BT: You got to reunite with choreographer extraordinaire Mandy Moore on this film, with whom you had worked previously in La La Land. You went from ‘Someone in the Crowd’ to an aerobics dance number to doing lifts on roller skates. You made it look so effortless, but it must have been tough to do!

JR: Aww, thank you so much! [giggles] It was really hard! Mandy is the best. The thing that I love about her as a choreographer is that she will give you choreography but is interested not in you nailing every move exactly how it should be done, but finding the way that it works best in your body. And so if there were moves that we were doing that just did not look good, instead of her forcing us to figure out how to conform to it, she would say:”Let’s find something that works better for you, for Julie, for this energy.” And so she’s incredibly collaborative and so much fun to work with. The roller skating was amazing and so terrifying. I cried after my first roller skating lesson! But I had an incredible coach. His name is Fred, and he actually taught Madonna how to skate for her movie so I was in very good hands. It was so much fun. I have to say that this is one of my favourite parts of this job – the opportunity to learn a completely bizarre, but completely necessary new skill. Like I never would have learned how to roller skate and do a lift and all of those crazy things because I was like: “Jessica, you’re going to break your face”. But because I had the opportunity to be in this movie, I now know how to roller skate, which is super cool.

BT: Did you have a favourite scene to shoot?

JR: I loved shooting the stuff in the club where Julie is going to see Randy, just because there was something so intoxicating, even though we’re doing scenes about being in his space and being the girl he’s chosen to bring to this place, I loved how even aesthetically I was bright neon in this sea of grunge and black, and we had a lot of fun filming that. I think my favourite stuff to film was my more intimate stuff with Josh. He’s such a wonderful scene partner.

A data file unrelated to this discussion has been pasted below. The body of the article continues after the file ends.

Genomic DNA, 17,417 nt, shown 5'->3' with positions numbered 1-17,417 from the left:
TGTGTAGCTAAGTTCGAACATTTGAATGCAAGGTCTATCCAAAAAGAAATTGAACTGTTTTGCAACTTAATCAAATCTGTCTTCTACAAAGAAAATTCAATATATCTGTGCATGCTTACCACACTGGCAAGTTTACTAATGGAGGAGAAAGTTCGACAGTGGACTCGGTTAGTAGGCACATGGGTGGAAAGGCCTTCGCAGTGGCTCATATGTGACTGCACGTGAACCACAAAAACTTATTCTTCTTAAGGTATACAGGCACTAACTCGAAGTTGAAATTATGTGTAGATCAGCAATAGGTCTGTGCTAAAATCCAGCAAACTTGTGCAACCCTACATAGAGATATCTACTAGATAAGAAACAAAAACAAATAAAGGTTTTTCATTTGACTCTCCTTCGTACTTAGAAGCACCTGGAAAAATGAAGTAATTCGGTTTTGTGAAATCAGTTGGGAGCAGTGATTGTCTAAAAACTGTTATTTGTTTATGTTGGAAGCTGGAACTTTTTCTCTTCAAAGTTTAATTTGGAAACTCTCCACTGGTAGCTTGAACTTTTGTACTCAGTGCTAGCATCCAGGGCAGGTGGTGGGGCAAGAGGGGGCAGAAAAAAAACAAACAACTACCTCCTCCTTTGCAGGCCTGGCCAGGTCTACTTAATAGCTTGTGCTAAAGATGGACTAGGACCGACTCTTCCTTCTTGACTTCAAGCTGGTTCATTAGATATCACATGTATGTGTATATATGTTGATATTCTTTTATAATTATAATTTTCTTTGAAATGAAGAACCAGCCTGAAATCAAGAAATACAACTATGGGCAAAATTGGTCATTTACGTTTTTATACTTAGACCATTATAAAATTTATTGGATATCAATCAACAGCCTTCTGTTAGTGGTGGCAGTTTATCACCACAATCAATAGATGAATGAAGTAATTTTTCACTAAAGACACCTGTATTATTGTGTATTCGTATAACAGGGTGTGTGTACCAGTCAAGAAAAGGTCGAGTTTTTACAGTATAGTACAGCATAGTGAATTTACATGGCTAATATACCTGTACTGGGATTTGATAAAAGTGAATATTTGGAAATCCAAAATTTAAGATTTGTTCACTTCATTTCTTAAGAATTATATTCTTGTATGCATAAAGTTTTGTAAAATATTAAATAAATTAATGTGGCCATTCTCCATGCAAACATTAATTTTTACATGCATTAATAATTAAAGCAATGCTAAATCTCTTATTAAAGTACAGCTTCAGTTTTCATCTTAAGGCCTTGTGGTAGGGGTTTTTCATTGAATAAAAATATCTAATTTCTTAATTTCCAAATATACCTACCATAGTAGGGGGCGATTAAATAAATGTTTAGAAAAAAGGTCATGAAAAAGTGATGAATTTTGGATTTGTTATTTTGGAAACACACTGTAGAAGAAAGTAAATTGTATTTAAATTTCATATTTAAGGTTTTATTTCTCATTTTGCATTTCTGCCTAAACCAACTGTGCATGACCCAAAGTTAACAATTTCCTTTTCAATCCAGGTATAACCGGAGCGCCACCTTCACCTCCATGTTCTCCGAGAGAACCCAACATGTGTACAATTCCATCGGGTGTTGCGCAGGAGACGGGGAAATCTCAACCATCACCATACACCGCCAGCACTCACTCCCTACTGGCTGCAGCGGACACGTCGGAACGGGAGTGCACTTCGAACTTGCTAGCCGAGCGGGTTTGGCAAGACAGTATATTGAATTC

BT: We interviewed him a little while ago. In the press notes for this movie, Mae Whitman describes him as a goof and that’s such a perfect description of him.

JR: Yeah, he’s a total goof! [giggles]

BT: Tell me about crafting the changing dynamic between Julie and Randy with Josh Whitehouse.

JR: Yeah, it starts off in this bubbly uncertain kind of cat and mouse, you chase me, then I’ll chase you kind of place and then it evolves into something much deeper and much more serious, and they challenge each other. I think that’s a really beautiful thing—in any new relationship—when you get to the point where you care enough that you’re going to challenge the other person because you have to, it would be too hard to walk away. So you have to stand up for yourself but also admit when you’re wrong. I think it’s the first time that Julie has ever experienced that.

BT: Speaking of phenomenal scene partners, I adored the Richman family scenes with you, Judy Greer and Rob Huebel. What was it like working with them as scene partners?

JR: Oh my God, it was hard because they made me laugh all the time! [giggles] It was so much fun but the two of them are just such a riot and they’re so funny. Rob, with that moustache? That moustache killed me! Every time I said, “I can’t even look at you right now because that moustache is its own comedic beat.” Like “the moustache is doing half of the work for you”. It really wasn’t, he’s a genius. But I just felt so lucky to get to share scenes with them. They’re very talented.